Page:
The Office for National Statistics has reported that retail sales suffered their biggest slump on record in June as shoppers slowed down their spending sharply after May's consumer splurge.
Sales fell by a 3.9% in June which was bigger-than-expected and more than reversed May's 3.6% jump which was also bigger than expected (see earlier story). The drop was the worst in 24 years and May's increase was the biggest in 24 years.
The head of retail at consultants Ernst & Young - Gavin George - said "The retail sector is clearly feeling the pain as the UK consumer begins to batten down the hatches. The UK consumer is 15% worse off than they were five years ago and the pace of the squeeze on the consumer has accelerated rapidly over the last year, driven by massive hikes in petrol prices and utility bills."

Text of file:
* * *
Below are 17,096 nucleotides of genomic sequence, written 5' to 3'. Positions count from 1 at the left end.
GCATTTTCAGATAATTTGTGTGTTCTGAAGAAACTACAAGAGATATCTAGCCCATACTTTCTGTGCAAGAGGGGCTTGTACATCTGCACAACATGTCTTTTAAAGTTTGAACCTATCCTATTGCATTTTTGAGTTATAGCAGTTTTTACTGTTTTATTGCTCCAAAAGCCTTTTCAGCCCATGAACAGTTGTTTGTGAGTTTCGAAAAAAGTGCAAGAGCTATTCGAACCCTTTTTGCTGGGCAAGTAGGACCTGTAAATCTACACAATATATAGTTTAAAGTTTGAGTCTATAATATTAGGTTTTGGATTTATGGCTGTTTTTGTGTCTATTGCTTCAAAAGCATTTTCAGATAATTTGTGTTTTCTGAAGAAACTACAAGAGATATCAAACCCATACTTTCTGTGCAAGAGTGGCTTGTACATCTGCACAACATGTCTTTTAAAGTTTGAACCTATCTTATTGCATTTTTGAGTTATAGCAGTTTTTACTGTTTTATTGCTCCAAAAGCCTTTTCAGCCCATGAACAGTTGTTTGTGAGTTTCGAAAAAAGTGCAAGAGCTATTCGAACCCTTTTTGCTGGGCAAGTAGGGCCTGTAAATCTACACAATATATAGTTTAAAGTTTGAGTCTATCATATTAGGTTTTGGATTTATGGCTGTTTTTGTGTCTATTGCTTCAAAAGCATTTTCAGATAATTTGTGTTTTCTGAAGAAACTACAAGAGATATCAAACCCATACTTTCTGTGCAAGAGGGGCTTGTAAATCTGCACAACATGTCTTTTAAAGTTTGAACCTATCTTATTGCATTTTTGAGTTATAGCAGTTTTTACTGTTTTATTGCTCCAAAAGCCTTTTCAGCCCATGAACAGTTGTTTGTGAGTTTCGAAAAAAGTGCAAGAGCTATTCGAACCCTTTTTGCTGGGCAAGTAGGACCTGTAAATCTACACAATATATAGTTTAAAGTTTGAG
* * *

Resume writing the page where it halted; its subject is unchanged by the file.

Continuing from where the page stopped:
The June figures mean that sales are still up year-on-year but only by 2%.
David Page, an economist at Investec bank, said that while the figures removed some of the confusion surrounding the retail backdrop, "they only confirm that things are as bad as we feared and we maintain that a poor outlook for households, in which we expect to see an increasing pace of rising unemployment, is likely to see the high street under further pressure in the second half of the year,"
The ONS data showed clothing and footwear, and household goods stores suffered particularly steep falls, down 7% and 5% respectively. There was even a small fall in the "non-store retailing" category, which includes internet sales.
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Office of National Statisitics